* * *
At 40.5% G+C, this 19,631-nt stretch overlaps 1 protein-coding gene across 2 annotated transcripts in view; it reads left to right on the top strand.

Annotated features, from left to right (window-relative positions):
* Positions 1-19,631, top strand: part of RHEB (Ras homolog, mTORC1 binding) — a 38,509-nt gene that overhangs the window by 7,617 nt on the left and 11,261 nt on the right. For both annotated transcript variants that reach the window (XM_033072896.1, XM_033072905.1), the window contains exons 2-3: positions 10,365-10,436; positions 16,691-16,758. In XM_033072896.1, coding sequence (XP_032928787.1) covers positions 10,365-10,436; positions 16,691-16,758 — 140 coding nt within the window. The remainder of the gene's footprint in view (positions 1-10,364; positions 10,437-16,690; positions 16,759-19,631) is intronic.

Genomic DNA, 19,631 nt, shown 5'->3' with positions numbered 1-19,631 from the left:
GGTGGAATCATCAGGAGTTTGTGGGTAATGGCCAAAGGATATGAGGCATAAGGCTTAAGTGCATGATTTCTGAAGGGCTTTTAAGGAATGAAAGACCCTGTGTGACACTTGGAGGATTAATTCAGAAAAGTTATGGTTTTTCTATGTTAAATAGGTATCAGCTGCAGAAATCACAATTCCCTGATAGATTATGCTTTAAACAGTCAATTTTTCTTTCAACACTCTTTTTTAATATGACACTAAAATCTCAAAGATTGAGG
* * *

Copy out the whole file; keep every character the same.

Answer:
At 40.5% G+C, this 19,631-nt stretch overlaps 1 protein-coding gene across 2 annotated transcripts in view; it reads left to right on the top strand.

Annotated features, from left to right (window-relative positions):
* Positions 1-19,631, top strand: part of RHEB (Ras homolog, mTORC1 binding) — a 38,509-nt gene that overhangs the window by 7,617 nt on the left and 11,261 nt on the right. For both annotated transcript variants that reach the window (XM_033072896.1, XM_033072905.1), the window contains exons 2-3: positions 10,365-10,436; positions 16,691-16,758. In XM_033072896.1, coding sequence (XP_032928787.1) covers positions 10,365-10,436; positions 16,691-16,758 — 140 coding nt within the window. The remainder of the gene's footprint in view (positions 1-10,364; positions 10,437-16,690; positions 16,759-19,631) is intronic.

Genomic DNA, 19,631 nt, shown 5'->3' with positions numbered 1-19,631 from the left:
GGTGGAATCATCAGGAGTTTGTGGGTAATGGCCAAAGGATATGAGGCATAAGGCTTAAGTGCATGATTTCTGAAGGGCTTTTAAGGAATGAAAGACCCTGTGTGACACTTGGAGGATTAATTCAGAAAAGTTATGGTTTTTCTATGTTAAATAGGTATCAGCTGCAGAAATCACAATTCCCTGATAGATTATGCTTTAAACAGTCAATTTTTCTTTCAACACTCTTTTTTAATATGACACTAAAATCTCAAAGATTGAGG